Tag Archives: NSA

Former Google and NSA employees team up: Use Search Engines without Being Tracked

The fallout of “P.R.I.S.M.-gate” has lead to a floodgate of new data transfer apps, document securing and e-mail privacy technology. More interestingly, however, and perhaps more importantly, is the quest to make search engines secure and eliminate prying eyes. As advocated frequently in this magazine, privacy-oriented search engine Duck Duck Go has had a historic surge in traffic over the last 12 months.

Enter Disconnect.

Launched by a Google employee in 2010, Disconnect has built numerous browser apps and extension with the aim to secure data on popular services. Their most recent service, Disconnect Search, is an extension built into Chrome and Firefox that prevents all search queries run through popular services (Bing, Google, etc.) from being tracked by prying eyes. Recent employees include ex-Google and ex-NSA engineers. They have since raised funding twice.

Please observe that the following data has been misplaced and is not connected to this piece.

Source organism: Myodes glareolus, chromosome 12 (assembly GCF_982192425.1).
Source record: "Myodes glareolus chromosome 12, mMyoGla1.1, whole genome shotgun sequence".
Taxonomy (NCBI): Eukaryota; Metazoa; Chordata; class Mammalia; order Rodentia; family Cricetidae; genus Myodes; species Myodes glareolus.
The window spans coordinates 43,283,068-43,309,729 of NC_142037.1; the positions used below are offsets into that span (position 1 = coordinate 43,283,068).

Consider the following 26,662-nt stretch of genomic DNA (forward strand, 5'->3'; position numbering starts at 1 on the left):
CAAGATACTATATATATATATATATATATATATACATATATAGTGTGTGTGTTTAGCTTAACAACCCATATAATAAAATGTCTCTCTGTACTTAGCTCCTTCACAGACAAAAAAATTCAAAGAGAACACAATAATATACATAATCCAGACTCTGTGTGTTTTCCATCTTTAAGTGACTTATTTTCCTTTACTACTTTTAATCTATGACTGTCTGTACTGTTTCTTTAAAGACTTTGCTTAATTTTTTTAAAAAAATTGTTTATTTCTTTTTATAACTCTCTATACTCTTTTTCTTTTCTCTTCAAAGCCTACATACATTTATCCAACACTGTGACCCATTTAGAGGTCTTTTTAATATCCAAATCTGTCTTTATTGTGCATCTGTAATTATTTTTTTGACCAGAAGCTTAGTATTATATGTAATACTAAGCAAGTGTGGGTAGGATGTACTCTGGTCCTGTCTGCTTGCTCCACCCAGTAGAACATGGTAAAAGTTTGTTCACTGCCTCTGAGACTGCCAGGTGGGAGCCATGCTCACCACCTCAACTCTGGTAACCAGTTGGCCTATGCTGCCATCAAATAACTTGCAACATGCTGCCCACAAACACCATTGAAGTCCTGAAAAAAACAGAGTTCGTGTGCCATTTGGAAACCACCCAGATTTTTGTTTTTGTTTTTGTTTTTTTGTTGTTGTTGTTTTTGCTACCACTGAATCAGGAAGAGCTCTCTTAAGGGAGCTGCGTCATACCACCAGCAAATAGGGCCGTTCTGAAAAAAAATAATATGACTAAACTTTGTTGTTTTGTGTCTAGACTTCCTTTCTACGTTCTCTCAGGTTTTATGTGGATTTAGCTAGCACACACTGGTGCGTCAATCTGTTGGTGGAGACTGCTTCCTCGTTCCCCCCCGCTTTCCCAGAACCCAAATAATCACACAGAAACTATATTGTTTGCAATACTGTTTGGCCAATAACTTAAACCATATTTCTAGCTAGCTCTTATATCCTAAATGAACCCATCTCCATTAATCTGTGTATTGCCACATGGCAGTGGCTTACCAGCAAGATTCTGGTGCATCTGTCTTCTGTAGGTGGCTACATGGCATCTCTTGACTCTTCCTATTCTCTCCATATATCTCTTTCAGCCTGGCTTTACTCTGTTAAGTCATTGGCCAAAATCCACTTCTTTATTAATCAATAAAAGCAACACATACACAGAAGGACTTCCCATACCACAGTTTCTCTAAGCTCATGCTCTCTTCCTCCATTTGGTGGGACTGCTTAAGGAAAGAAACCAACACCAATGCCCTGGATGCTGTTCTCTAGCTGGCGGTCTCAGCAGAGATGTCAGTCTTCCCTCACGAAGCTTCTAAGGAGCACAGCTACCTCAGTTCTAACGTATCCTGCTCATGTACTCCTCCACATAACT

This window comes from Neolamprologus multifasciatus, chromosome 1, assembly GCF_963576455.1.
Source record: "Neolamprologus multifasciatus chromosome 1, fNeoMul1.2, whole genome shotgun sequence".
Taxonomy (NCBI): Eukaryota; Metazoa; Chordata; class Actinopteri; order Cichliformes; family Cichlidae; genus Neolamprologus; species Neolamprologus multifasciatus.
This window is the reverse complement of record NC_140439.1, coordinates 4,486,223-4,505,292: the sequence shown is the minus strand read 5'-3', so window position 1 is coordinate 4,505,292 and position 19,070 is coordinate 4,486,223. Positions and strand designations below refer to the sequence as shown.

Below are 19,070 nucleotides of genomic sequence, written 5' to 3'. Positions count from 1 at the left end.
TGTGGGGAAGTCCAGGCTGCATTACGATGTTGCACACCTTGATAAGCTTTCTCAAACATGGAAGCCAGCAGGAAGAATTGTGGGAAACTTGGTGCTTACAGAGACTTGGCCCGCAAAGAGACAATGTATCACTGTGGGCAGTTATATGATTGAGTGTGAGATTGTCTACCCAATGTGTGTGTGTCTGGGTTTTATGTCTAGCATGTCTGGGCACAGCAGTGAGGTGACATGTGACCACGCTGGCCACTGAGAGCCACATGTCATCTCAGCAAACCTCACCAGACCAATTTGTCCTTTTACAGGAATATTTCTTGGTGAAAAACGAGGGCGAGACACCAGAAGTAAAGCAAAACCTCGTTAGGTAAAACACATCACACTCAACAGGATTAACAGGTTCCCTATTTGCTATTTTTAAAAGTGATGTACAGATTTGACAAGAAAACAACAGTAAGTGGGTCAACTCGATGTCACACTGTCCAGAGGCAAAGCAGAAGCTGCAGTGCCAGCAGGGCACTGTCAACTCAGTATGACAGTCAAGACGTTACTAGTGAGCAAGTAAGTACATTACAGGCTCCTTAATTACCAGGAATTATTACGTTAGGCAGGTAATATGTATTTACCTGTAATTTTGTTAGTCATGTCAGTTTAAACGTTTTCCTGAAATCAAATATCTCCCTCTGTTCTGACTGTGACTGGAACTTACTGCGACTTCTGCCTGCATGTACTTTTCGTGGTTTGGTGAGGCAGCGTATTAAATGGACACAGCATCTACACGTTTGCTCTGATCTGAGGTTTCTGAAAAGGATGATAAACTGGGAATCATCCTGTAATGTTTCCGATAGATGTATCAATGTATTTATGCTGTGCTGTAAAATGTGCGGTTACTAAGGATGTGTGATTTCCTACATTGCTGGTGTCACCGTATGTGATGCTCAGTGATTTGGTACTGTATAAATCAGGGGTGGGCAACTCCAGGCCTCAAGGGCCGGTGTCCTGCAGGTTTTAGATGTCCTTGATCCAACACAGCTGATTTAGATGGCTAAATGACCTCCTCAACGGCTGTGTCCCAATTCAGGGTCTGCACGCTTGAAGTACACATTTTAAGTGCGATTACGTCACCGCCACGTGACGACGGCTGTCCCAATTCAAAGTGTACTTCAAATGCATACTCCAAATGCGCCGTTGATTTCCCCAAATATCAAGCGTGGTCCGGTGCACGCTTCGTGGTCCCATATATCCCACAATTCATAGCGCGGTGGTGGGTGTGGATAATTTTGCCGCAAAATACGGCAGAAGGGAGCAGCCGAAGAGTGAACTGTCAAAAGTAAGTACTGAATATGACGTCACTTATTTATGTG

via techcrunch

Will these anti-tracking apps become a mainstay of the next decade? Let us know your thoughts below.

BitTorrent releases alpha version of secure messaging app to combat NSA

BitTorrent Inc., creators of file-sharing services uTorrent and BitTorrent, are developing a secure (and free) messaging app which will allows users to privately send messages without any chance of them being intercepted by an external user.

“…we’re working on something that could solve for conversation security. BitTorrent Chat applies distributed technology to the idea of IM. Our goal is to ensure that your messages stay yours: private, secure, and free” writes on their blog.

There’s been a recent wave of private centric apps being developed with the revelations of the NSA surfacing to the general public. The founders of The Pirate Bay are also working secure messaging app called Hemlis, while The Pirate Bay recently released a custom browser that allows users in certain countries to circumvent privacy restrictions.